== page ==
Tribal art from Central India brings magical creatures and vivid colours into your life. The style of Gond art – simple yet meticulous, here rooted in nature and mythology – is unmistakable and unique in the world. We are fortunate to have a wonderful sampling of it in Goa this month at the Gallery Gitanjali… Read more »

Go for Gond

by Christabelle Coutinho

Tribal art from Central India brings magical creatures and vivid colours into your life.

The style of Gond art – simple yet meticulous, here rooted in nature and mythology – is unmistakable and unique in the world. We are fortunate to have a wonderful sampling of it in Goa this month at the Gallery Gitanjali in Fontainhas, generic where a selection of bright and cheerful paintings by Gond artists are on display from 16th February till the 23rd.  If you are unable to make it during this while, generic worry not: the gallery promises to retain a sizeable portion of the collection for a couple of extra weeks or so.

The Gonds are one of the oldest and largest existing tribal communities in Central India and have an artistic legacy that is up there with the Madhubani, Warli and Kalamkari traditions. In a different era, the Gonds were known to decorate their houses and floors with traditional motifs and tattoos that drew stimulus from their immediate surroundings. Their mud huts which usually formed the canvas were cleaned, smoothened and then filled in with bold and colourful images intended to bring the inhabitants good luck. Their sensitive portrayal of nature, rendered in polychromatic tones, is typical of the tribal expression of awe and thanksgiving to the universe that nurtures them.

Today, while some Gonds still choose mud dwellings over urban settlements, much has changed: canvas and paper have replaced mud floors; acrylic paints have substituted natural dyes and inks and the paintings themselves have shuffled out of dusty, remote villages and settled onto the online digital space.  What hasn’t changed, however, is the traditional list of themes, or the distinctive style of painting.

The current paintings on exhibit at Gitanjali Art Gallery are centred around the theme of ‘Tree of Life’ and predictably feature a large number of trees with snaking branches, wide-eyed animals, colourful birds and little people going about their daily business. The artists who are heavily influenced by nature, folklore and myth, have a predilection for fantastical creatures that usually occupy a child’s imagination and it is this raw power of innocence that produces a disarming effect on the viewer. At first glance, the two-dimensional paintings appear childlike and basic but the firm strokes, detailed textures and judicious use of colour betray a practiced hand and mature aesthetic.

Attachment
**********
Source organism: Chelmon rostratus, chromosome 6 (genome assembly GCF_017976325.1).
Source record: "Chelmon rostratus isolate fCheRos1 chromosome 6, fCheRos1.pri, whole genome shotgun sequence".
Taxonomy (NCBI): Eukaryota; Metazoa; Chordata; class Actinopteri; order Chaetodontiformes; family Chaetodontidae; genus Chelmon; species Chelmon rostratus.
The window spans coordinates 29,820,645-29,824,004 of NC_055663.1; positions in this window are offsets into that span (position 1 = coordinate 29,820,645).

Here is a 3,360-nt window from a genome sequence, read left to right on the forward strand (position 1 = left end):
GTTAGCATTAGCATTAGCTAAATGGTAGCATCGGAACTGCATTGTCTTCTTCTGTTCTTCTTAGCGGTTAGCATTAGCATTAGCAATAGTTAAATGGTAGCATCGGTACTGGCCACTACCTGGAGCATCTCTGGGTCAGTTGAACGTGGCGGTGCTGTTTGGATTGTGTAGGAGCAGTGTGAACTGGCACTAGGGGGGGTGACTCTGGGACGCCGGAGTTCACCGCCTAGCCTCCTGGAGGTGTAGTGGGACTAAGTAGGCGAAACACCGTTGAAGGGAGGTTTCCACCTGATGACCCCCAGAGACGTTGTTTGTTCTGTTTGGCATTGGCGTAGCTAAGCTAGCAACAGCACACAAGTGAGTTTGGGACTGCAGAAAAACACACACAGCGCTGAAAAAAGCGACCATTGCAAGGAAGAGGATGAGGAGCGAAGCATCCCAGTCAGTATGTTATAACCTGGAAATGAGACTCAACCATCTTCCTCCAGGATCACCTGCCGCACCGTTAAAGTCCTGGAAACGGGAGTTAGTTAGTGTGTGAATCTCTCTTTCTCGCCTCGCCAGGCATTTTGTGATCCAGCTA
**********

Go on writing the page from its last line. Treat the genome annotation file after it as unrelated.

In recent years, Gond art has managed to find relevance in a contemporary milieu thanks to sustained government initiatives and support from NGOs. But what really innervated the art form was the emergence of a talented Gond painter, Jangarh Singh Shyam, whose touchingly beautiful art drew the attention and acclaim of an international audience as far as Paris and Tokyo. Jangarh’s glorious trajectory to fame unfortunately was cut short when he tragically took his own life a few years ago; his signature style of dots, dashes and lines continues to live on in the work of his protégées who fondly refer to the style as ‘Jangarh Kalam’ in deference to his unique contribution. In 2011, in an unprecedented boost to tribal art, Sotheby’s auctioned off one of Jangarh Singh Shyam’s acrylic paintings for 6.3 lakhs and in 2012, five of his works fetched 21.25 lakhs at Saffronart, an online art auction house.

At Gitanjali Art Gallery, you can now pick Gond paintings by artists Hiraman Urveti, Ramesh Tekam , Manoj Tekam , Rajendra Kumar Shyam and Rajendra Shyam for much less. Paintings on paper start at Rs. 4,500/-, while works on canvas are priced at Rs. 15,000/-onwards. Artist Rajendra’s work has been exhibited at the Nottingham New Art Exchange Gallery, London. Rajendra and Gond artist Venkat have also ventured into newer mediums, creating cell animation for the film ‘The best of the best’ produced by a Scotland-based company. The duo was also commissioned to paint a 70 kg fiberglass elephant called the ‘Udta Haathi’ (Flying elephant) to commemorate the elephant parade mela in London.

Last year, the gallery, in association with Padmaja Srivastava, an architect and Gond-art promoter, conducted a workshop wherein participants were introduced to the nuances of the art form and then encouraged to develop their own signature patterns – Gond style, with inputs from Gond artist Santosh Maravi.  The encouraging response from the public prompted Miriam Koshy-Sukhija, the gallery owner, to host the Gond artists once again this year, though this time there will be no accompanying workshops.

Gond art’s literal, unlayered, and uncomplicated themes are underscored by the belief that viewing a good image begets good luck, and that, above all, certainly makes the case for bringing one of these cheerful paintings home.

‘Tree of Life’, an exhibition by five Gond artists will run from 16th -23rdFebruary at Gallery Gitanjali, 31st January Rd., Fontainhas, Panjim. To view the paintings online visit www.gallerygitanjali.com

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